Institutions sell for a myriad of reasons and those reasons frequently involve variables other than price (like succession planning). In my mind there is a backlog of potential sellers, resulting in a market where buying opportunities may come to market concurrently or quickly sequentially. I’m no expert on supply and demand, but if supply increases more quickly than demand, acquisition valuations will be muted. Activity will increase more quickly than acquisition valuations.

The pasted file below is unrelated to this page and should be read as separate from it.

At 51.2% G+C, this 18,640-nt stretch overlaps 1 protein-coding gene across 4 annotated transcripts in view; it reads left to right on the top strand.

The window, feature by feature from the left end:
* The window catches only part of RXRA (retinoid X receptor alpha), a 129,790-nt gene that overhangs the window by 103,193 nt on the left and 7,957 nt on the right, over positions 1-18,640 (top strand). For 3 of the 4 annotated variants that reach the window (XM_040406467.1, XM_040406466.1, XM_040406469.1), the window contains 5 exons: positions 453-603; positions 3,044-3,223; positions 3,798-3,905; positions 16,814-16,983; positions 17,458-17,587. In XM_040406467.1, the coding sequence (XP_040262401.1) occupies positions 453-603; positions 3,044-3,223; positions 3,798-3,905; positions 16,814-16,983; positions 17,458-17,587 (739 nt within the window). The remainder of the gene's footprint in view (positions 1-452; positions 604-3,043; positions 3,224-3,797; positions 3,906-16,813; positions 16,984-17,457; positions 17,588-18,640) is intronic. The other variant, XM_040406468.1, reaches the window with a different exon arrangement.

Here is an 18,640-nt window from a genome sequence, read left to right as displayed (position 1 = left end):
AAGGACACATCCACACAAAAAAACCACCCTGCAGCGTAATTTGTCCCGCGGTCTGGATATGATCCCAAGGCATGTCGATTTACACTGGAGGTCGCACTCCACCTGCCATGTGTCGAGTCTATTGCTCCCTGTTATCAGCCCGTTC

A clearer picture on what happens with credit quality in banking is needed once the deferrals and forbearances run their course; this should help stabilize and nudge trading valuations upward, which in turn will help drive acquisition valuations higher. M&A is going to have to be driven by community bank acquirors reaching sequentially down in terms of asset size to make acquisitions to generate efficiencies and drive sustainable returns on equity. And that will only happen on a greater scale when inward challenges are resolved and when trading valuations edge higher. Until then, there continues to be a challenge in being shown the money.